Friday, September 24, 2004

Mice Birth Control

I wrote to one of the scientists that originally developed the virus that was created to sterilize mice*...
From: Trish Lewis
Sent: Friday, 24 September 2004 13:00
To: Hinds, Lyn (CSE, Gungahlin)
Subject: Mouse Contraceptive

Dear Dr. Hinds:

I have read with interest about a 'contraceptive' virus in development for mice in Australia. It begs the question, however, that couldn't this lead to the extinction of mice?

Trish Lewis
Fargo, North Dakota (USA)
http://weelittlebeasties.blogspot.com
http://weelittlebeasties.trishymouse.net
_______________________________________

From:
To:
Subject: RE: Mouse Contraceptive
Date: Fri, 24 Sep 2004 14:18:31 +1000

Dear Trish

We are still in the process of developing this agent for the management of mouse plagues in Australia. However, even when we have done the research and have permission to use it in the field, we do not expect that it will be so successful that it will eradicate wild house mice here. What we want to achieve is a reduction in the impact of mice - that is, have the mouse population maintained at low numbers and certainly below a level where they are causing economic damage. The contraceptive is targeted only at the introduced house mouse, Mus domesticus, and not other Mus or other rodent species.

Regards
Lyn

-------------------------------------------
Dr Lyn A. Hinds
Tropical Landscapes Program
CSIRO Sustainable Sustainable Ecosystems
GPO Box 284
Canberra, ACT, 2601 AUSTRALIA
EMAIL: Lyn.Hinds@csiro.au
WEB: www.cse.csiro.au/communityecology
My second email to Dr. Hinds asked her for her opinion on the viability of a chemical/biological contraceptive for mice. Her answer is encouraging...

From: Trish Lewis
Sent: Friday, 24 September 2004 15:45
To: Hinds, Lyn (CSE, Gungahlin)
Subject: Possible applications

Dear Dr. Hinds:

Thank you for your reply. I have one final question...

I keep domestic mice as pets. Many pet mouse owners ask if there might be an effective mouse contraceptive developed someday so we would not have to house males separately from females. Normally that is not that big of an issue, but you might be surprised, also (maybe not) that we find that many pairs come to care for one another, get along well, and some males even make great parents to pups, but there's always that problem of another pregnancy. Neutering them is too costly for the average pet owner. An afforable chemical/biological means would be wonderful. Do you see that as a real possibility someday in the not-too-distance future? Thanks...

Trish Lewis
Fargo, North Dakota (USA)
________________________

Hello Trish

There are a few products being developed for long-term immunocontraception of cats and dogs which could have potential for use on smaller animals if the dose was worked out. There are already steroid implants available for dogs and cats, and gonadotrophin releasing hormone agonists (which affect the hypothalamus in the brain)
are being fine tuned.

So maybe in a few years time mice and rat owners will have a choice other than expensive surgery to control the fertility of their pets

Cheers
Lyn

-------------------------------------------
Dr Lyn A. Hinds
Tropical Landscapes Program
CSIRO Sustainable Sustainable Ecosystems
GPO Box 284
Canberra, ACT, 2601 AUSTRALIA
EMAIL: Lyn.Hinds@csiro.au
WEB: www.cse.csiro.au/communityecology


* The method was developed in direct response to the need to control mice overpopulation in Australia. In recent years, the traditional 7 year cycle of 'mice plagues' has been lowered to every 2-3 years, having devastating effects on agriculture...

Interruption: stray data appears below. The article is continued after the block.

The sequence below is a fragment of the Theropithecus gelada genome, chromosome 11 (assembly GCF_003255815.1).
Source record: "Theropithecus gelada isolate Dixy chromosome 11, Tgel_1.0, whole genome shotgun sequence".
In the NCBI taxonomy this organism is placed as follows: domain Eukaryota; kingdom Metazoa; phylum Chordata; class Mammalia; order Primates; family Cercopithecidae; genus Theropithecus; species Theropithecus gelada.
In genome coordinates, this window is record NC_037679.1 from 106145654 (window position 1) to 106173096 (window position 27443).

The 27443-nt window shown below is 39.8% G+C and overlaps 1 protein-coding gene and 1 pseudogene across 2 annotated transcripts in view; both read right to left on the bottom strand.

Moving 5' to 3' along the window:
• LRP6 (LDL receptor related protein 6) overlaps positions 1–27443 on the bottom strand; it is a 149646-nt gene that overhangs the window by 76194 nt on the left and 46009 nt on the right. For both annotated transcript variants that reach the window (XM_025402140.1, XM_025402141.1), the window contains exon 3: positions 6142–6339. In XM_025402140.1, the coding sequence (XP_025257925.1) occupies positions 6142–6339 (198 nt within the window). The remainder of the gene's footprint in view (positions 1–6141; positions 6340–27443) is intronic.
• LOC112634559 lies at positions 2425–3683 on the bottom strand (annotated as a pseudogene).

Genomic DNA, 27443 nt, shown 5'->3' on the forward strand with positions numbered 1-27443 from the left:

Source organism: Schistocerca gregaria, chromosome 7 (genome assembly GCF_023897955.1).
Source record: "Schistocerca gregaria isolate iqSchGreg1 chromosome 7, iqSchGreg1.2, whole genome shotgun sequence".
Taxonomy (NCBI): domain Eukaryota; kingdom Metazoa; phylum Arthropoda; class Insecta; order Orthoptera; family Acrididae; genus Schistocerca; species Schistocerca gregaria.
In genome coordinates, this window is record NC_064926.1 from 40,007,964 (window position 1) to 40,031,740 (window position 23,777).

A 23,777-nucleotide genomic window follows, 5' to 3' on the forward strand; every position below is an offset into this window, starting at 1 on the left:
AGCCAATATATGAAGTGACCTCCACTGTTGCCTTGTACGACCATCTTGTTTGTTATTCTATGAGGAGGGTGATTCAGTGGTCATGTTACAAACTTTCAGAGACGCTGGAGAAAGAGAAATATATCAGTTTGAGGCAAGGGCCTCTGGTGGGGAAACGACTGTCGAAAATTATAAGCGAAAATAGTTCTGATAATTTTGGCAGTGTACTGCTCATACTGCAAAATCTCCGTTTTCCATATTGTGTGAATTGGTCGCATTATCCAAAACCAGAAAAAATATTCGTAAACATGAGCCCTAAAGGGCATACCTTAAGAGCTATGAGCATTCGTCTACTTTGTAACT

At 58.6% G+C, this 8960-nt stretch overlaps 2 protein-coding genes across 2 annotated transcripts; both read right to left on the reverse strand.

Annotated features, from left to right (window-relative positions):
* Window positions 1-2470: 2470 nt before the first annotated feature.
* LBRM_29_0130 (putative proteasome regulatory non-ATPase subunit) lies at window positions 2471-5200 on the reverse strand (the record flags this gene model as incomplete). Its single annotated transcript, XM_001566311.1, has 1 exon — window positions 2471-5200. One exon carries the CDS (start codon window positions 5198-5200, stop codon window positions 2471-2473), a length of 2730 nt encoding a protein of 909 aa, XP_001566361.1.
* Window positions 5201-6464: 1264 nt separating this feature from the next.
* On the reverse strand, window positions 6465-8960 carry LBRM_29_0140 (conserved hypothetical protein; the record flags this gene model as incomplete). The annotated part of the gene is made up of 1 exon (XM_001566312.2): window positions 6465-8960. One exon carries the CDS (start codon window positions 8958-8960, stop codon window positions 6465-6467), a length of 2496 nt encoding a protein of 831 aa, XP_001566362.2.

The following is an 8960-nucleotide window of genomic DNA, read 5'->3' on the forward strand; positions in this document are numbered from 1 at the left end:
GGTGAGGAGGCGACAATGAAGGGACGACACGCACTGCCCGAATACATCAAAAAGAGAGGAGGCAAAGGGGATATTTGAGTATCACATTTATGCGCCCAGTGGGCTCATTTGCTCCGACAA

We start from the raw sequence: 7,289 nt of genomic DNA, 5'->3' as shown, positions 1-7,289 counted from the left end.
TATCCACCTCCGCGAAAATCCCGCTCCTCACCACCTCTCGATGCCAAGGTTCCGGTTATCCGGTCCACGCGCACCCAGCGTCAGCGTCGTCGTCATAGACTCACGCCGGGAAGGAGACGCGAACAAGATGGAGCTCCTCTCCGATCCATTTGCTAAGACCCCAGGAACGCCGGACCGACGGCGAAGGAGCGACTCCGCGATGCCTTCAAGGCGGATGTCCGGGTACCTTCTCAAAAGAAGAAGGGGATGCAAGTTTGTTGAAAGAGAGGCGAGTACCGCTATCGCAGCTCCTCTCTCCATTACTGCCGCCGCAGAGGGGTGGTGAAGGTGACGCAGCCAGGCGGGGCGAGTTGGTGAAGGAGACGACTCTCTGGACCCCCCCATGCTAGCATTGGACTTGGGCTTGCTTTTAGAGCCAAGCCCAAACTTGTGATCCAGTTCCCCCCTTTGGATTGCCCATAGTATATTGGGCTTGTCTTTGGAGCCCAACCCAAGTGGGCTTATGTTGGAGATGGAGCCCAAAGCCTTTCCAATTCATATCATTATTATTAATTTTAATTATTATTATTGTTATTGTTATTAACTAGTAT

6 comments:

rraven said...

Any update on this? I don't have any rodents at the moment, but used to (too dangerous now because of the dog). Fertility was always a mounting problem...umm...did I just type that? Anyway, if they do develop a infertility vaccine (or whatever) it would be a great boon to rodent rescuers...and do you think we could slip it to people, too? Maybe cutting back on the population would help me land a decent job! Seriously, interesting post.

Trish said...

Alas, not to my knowledge, but your question prompts me to try and find out...stay tuned!

rraven said...

Cheers! Good luck with your research :-)

one of us said...

My mice would love to be able to be housed together. As it is, I'm still having a time figuring out males from females sometimes with the mice until they are older. A contraceptive would be fabulous.

Don said...

Hello,
I just took in two apartment mice and they are doing very well in their deluxe retro fitted no expenses spared accommodations. I kept them apart for a couple weeks to make sure they were healthy and both females.... HOWEVER, now that they are happily cohabiting it appears that they may actually be male and female. YIKES! I hate to split them up as they are so much more content then they were when they were singles, and think that after a week together it may be too late anyway. Do you have any suggestions??? I noticed in the article on contraception that it is from 2004. Is there any update on this? Is there now contraception for mice available?
Sincerely,
Better Late than Never

Trish said...

I'm sorry, Don, but to my knowledge this is still being worked on and is not readily available to the general public, but feel free to research it and/or contact the person in the post. If you find out different, then let us know, please do! By the way, you are probably very right regarding your mice - they love company, and if they are male and female, it's too late. But I'd definitely separate them before the female gives birth. Male mice alone are OK, you just have to handle them more to offset their loneliness. They can become quite attached to you, and you to them. Good luck!! :)